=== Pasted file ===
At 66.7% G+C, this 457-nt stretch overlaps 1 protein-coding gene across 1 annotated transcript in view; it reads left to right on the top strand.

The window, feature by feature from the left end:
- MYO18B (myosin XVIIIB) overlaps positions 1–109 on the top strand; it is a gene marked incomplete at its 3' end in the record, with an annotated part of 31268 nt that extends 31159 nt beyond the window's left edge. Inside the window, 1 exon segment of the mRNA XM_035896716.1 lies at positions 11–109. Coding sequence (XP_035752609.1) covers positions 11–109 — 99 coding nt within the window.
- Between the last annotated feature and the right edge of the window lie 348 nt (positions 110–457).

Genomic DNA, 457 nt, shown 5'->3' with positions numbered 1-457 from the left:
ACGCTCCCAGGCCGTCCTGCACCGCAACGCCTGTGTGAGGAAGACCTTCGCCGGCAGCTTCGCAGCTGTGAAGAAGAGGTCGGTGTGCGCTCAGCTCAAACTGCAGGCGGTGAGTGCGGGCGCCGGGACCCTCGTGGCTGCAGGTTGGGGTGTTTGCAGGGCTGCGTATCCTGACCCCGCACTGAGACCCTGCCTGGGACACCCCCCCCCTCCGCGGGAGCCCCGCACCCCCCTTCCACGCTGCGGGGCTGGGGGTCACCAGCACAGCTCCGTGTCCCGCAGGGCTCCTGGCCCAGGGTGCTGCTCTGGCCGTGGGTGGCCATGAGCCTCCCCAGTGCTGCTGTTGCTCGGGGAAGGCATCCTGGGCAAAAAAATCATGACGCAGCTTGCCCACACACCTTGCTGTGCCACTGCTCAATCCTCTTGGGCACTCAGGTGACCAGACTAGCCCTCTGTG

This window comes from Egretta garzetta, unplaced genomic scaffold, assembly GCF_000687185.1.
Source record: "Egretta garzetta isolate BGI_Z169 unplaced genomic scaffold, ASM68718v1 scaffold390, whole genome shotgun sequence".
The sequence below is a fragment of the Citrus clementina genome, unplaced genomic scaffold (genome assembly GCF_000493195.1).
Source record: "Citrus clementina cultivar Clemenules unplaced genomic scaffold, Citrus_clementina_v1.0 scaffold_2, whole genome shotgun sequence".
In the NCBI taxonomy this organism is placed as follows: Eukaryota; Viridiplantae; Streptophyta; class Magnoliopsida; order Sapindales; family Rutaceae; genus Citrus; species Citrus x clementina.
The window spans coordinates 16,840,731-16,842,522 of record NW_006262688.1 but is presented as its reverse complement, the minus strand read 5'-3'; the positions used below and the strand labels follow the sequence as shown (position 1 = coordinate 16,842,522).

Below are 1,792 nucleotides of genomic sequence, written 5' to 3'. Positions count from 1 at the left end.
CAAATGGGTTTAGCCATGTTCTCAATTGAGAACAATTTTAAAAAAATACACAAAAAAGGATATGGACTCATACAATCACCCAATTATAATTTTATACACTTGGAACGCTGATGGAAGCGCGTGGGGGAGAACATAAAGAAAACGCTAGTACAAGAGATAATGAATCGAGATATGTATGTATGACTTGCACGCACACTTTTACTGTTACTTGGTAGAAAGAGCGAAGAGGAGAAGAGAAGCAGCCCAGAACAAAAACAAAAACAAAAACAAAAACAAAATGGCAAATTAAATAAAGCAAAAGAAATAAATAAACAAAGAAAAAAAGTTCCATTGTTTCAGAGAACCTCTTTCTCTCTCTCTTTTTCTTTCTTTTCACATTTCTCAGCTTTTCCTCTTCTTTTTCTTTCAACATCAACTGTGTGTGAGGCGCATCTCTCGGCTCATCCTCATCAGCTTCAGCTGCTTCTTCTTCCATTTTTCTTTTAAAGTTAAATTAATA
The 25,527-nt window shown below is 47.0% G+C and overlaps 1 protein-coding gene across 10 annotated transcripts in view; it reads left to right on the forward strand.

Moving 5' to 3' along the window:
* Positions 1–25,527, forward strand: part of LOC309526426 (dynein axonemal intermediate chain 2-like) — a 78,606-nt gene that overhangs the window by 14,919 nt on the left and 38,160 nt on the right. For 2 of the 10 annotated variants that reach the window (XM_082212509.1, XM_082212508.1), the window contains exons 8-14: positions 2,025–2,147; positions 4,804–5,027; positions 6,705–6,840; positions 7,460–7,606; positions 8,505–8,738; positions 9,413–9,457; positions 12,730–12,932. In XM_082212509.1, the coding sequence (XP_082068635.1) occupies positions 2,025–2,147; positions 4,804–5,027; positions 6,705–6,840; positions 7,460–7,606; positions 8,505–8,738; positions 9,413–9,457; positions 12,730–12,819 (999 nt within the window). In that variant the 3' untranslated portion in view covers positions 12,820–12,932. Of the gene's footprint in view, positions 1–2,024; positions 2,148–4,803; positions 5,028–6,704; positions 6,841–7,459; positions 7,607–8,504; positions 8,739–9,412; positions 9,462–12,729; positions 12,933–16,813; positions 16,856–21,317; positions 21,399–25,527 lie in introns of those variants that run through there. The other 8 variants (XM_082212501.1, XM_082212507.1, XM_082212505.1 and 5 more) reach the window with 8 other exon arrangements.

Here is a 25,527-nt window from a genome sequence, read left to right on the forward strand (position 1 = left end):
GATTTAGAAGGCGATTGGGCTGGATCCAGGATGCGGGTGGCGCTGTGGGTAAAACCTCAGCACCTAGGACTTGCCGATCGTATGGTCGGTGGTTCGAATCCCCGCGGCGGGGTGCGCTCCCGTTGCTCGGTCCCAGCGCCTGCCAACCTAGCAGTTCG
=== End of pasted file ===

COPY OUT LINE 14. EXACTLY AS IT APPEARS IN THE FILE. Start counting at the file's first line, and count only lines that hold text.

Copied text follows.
CAAATGGGTTTAGCCATGTTCTCAATTGAGAACAATTTTAAAAAAATACACAAAAAAGGATATGGACTCATACAATCACCCAATTATAATTTTATACACTTGGAACGCTGATGGAAGCGCGTGGGGGAGAACATAAAGAAAACGCTAGTACAAGAGATAATGAATCGAGATATGTATGTATGACTTGCACGCACACTTTTACTGTTACTTGGTAGAAAGAGCGAAGAGGAGAAGAGAAGCAGCCCAGAACAAAAACAAAAACAAAAACAAAAACAAAATGGCAAATTAAATAAAGCAAAAGAAATAAATAAACAAAGAAAAAAAGTTCCATTGTTTCAGAGAACCTCTTTCTCTCTCTCTTTTTCTTTCTTTTCACATTTCTCAGCTTTTCCTCTTCTTTTTCTTTCAACATCAACTGTGTGTGAGGCGCATCTCTCGGCTCATCCTCATCAGCTTCAGCTGCTTCTTCTTCCATTTTTCTTTTAAAGTTAAATTAATA